The PRüF protocol could save the fraud-ridden NFT market
As some unfortunate buyers recently discovered, determining the actual provenance of digital content NFTs can be risky. Because they can be created with little verification or even anonymously, many legacy NFTs are strictly buyer-beware. Some NFT contracts contain valuable data within themselves or a child contract, but most merely point to a media file on an image server, IPFS, or some other temporary storage medium. Aside from the near-certainty of server data eventually becoming inaccessible, there is also the problem of the media itself being the only tangible indication of the authenticity of the NFT.
For example, let us say that the Louvre decided to issue a limited edition official NFT of the Mona Lisa. Without PRüF, they would probably store a high resolution 3D scan of the painting on a server somewhere. Then they would issue tokens that pointed to this image, perhaps a series of 10,000 authorized NFTs. Then thousands of scammers would also issue tokens that point to the same image server or other copies of the picture.
Of course, as long as you visited the correct web page, you would be shown which tokens were valid, according to a (potentially corruptible) off-chain web resource. However, if you were to visit a web page put up by a bad actor, it would show that the fake tokens were real. There is no direct way inside the tokens themselves to verify whether their source is authoritative or not.
PRüF solves this problem by creating an authoritative, self-contained reference to the issuer’s official identity that resides on-chain, inside the protocol itself. Thus, authenticity can be verified on the issuer’s website, on any PRüF portal, or by directly querying the PRüF contract on-chain.
Source diversity creates the possibility of strong consensus on authenticity since the protocol can be easily implemented and replicated by nodes or independent actors. A fraudulent site trying to falsify authenticity would find its voice drowned out by a preponderance of independent actors not incentivized to perpetuate that particular fraud.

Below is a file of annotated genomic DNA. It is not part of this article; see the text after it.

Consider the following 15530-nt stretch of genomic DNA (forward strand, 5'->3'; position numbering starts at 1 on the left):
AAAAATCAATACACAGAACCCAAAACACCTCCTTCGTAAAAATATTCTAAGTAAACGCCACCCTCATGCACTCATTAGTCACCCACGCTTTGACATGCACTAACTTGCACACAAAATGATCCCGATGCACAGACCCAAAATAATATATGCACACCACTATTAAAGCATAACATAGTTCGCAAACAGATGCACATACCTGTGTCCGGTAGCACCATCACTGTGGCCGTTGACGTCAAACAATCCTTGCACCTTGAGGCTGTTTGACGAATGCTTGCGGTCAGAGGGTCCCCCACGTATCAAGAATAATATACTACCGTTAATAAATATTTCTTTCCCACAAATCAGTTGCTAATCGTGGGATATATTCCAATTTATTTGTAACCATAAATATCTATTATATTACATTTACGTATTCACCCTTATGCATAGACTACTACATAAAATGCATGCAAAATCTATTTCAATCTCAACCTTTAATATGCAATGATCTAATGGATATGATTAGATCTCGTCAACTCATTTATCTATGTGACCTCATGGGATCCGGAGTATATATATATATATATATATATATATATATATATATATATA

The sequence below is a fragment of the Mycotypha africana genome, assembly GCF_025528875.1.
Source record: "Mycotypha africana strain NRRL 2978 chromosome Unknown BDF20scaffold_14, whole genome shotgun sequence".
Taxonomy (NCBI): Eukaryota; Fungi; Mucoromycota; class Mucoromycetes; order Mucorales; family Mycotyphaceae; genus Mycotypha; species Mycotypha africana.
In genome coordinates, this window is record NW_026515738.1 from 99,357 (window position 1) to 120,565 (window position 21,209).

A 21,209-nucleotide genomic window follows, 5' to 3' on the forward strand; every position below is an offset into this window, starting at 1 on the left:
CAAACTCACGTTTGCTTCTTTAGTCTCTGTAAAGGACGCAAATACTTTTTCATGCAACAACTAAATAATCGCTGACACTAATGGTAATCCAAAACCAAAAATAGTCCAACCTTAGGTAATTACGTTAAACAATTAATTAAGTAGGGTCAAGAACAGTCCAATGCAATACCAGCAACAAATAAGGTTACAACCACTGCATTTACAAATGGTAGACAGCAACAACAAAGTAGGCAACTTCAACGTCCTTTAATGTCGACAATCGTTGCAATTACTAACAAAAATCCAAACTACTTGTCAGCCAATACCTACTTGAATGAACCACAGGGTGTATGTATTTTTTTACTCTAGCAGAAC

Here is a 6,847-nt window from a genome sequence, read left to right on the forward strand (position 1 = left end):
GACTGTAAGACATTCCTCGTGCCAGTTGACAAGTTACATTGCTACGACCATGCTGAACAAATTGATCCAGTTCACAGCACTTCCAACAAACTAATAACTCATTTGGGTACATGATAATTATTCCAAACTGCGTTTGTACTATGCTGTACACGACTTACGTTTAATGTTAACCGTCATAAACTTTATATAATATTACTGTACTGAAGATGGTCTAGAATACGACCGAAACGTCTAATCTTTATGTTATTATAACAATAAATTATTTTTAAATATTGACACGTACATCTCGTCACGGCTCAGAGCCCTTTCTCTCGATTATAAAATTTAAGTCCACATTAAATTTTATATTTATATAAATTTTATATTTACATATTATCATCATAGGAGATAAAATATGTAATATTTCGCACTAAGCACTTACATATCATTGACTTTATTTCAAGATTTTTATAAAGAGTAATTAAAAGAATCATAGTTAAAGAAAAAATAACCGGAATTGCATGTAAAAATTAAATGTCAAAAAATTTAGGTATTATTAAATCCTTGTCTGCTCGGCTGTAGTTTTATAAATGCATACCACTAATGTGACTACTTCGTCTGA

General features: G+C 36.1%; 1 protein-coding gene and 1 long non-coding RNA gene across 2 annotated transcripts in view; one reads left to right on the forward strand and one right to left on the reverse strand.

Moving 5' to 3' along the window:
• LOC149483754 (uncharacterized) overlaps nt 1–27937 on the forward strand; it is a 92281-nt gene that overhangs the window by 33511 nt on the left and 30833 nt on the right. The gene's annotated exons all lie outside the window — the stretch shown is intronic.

In addition to preventing fraud, the PRüF protocol allows the economical on-chain storage of media and other information through the ARweave blockchain. This allows brands to ensure that PRüF enabled assets are displayed in their own on-chain websites, even if the issuer pivots or goes out of business. This assures buyers that their blockchain assets will remain valid regardless of the future prospects of the issuer.
PRüF extends the legacy ERC721 protocol with features like storage providers, issuing authorities, mutable and immutable media storage, built-in business logic, and more. PRüF assets can be moved across blockchains, enabling migrations so that an obsolete chain won’t doom tokens in the future. The protocol allows NFTs to become first-class assets with verifiable provenance, long-term durability, and complete decentralization.
PRüF is extensible and will be governed by stakeholders through the PRüF DAO as Node staking goes live. The DAO facilitates stakeholder governance, ensuring decentralized operation with the flexibility and incentives to meet future challenges.
Under legacy protocols, NFTs will continue to suffer from massive-scale fraud, assets that go dark after a year or two, low buyer confidence, and a scam-tainted “smell” that will tend to keep high-end, image sensitive markets at a distance.
The PRüF protocol creates a backward-compatible, commercially viable option for tokenization that solves the critical credibility and branding challenges facing NFT issuers. In addition, using PRüF is easy. Issuing assets with PRüF requires no blockchain coding and little or no web3 expertise. Even non-technical creators can issue verifiable tokens with blockchain storage, built-in monetization, cross-chain functionality, and access to global marketplaces.
In a nutshell, without a next-generation tokenization protocol such as PRüF, NFTs will remain of largely questionable value. As a result, many NFT purchasers will continue to see their assets go dark, be the victims of fraud, and in general, be paying for something of dubious provenance — highly centralized and utterly dependent on the good faith and continued operation of the issuer.